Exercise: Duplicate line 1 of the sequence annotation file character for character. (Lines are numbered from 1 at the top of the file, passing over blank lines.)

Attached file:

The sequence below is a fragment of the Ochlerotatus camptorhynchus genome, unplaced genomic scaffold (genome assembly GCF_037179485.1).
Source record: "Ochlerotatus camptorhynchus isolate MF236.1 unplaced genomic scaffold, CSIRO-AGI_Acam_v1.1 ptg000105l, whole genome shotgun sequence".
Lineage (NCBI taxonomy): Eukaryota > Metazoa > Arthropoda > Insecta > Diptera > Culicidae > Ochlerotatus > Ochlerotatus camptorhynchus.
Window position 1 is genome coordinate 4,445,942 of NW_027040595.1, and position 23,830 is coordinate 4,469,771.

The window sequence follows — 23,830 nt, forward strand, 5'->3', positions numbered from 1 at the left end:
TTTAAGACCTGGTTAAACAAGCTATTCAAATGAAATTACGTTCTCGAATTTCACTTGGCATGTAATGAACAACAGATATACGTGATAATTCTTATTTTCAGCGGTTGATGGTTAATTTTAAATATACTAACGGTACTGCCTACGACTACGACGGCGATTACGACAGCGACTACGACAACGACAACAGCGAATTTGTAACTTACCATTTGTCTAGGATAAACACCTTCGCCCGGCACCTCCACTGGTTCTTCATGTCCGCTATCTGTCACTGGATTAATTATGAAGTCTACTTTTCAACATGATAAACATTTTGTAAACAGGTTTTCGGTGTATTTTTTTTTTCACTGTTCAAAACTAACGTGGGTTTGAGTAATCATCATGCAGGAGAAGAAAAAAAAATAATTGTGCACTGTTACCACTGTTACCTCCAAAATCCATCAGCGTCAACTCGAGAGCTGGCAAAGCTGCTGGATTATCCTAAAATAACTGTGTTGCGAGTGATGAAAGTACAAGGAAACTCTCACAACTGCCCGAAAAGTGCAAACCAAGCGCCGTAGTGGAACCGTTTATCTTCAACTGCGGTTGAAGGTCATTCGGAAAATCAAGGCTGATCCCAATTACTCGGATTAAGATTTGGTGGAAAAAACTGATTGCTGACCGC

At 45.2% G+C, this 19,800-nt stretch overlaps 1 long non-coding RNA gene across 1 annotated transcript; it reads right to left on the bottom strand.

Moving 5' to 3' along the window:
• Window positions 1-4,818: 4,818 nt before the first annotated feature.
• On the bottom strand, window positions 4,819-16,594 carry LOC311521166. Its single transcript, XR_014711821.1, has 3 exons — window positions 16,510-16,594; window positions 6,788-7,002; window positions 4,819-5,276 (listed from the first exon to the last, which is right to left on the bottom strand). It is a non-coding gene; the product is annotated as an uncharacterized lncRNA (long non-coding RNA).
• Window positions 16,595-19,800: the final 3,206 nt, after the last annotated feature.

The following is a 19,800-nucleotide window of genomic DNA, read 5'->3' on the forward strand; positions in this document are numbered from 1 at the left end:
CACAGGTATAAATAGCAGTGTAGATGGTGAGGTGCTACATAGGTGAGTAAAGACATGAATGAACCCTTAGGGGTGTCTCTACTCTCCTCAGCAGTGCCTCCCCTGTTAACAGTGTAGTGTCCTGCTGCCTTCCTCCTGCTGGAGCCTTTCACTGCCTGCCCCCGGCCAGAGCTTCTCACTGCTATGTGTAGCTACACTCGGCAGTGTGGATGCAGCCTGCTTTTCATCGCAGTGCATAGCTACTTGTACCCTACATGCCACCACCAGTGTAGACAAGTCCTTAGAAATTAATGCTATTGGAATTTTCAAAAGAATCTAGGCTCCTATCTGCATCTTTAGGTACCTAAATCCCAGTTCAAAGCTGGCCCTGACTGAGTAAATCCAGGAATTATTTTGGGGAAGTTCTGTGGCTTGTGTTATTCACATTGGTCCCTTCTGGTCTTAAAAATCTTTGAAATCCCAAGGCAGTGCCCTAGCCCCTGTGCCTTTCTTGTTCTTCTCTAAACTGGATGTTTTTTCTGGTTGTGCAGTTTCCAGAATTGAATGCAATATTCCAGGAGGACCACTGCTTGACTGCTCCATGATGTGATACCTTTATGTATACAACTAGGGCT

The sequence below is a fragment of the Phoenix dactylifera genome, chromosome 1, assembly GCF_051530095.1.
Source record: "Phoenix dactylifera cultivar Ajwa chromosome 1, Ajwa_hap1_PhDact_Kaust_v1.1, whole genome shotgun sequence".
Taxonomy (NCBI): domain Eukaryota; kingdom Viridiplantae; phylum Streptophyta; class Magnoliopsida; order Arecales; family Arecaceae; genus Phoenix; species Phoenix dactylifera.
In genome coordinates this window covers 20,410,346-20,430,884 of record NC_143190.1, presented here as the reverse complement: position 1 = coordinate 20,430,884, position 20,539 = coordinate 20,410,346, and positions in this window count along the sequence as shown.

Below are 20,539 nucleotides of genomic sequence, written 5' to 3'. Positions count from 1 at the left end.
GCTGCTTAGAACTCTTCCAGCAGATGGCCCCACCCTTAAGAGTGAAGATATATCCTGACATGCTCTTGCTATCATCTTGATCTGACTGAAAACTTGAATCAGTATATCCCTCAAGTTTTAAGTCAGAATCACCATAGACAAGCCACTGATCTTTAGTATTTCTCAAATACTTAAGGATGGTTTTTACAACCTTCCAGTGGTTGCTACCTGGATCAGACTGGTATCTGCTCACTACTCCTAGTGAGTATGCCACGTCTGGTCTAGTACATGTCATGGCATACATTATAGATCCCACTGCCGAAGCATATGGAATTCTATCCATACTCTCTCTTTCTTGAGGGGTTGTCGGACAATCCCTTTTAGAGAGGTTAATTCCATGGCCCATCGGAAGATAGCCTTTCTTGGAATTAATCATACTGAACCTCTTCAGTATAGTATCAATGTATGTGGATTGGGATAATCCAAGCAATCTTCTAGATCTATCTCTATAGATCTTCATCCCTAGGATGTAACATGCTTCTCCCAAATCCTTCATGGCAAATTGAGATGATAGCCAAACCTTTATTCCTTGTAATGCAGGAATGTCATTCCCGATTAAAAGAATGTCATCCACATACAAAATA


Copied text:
The sequence below is a fragment of the Ochlerotatus camptorhynchus genome, unplaced genomic scaffold (genome assembly GCF_037179485.1).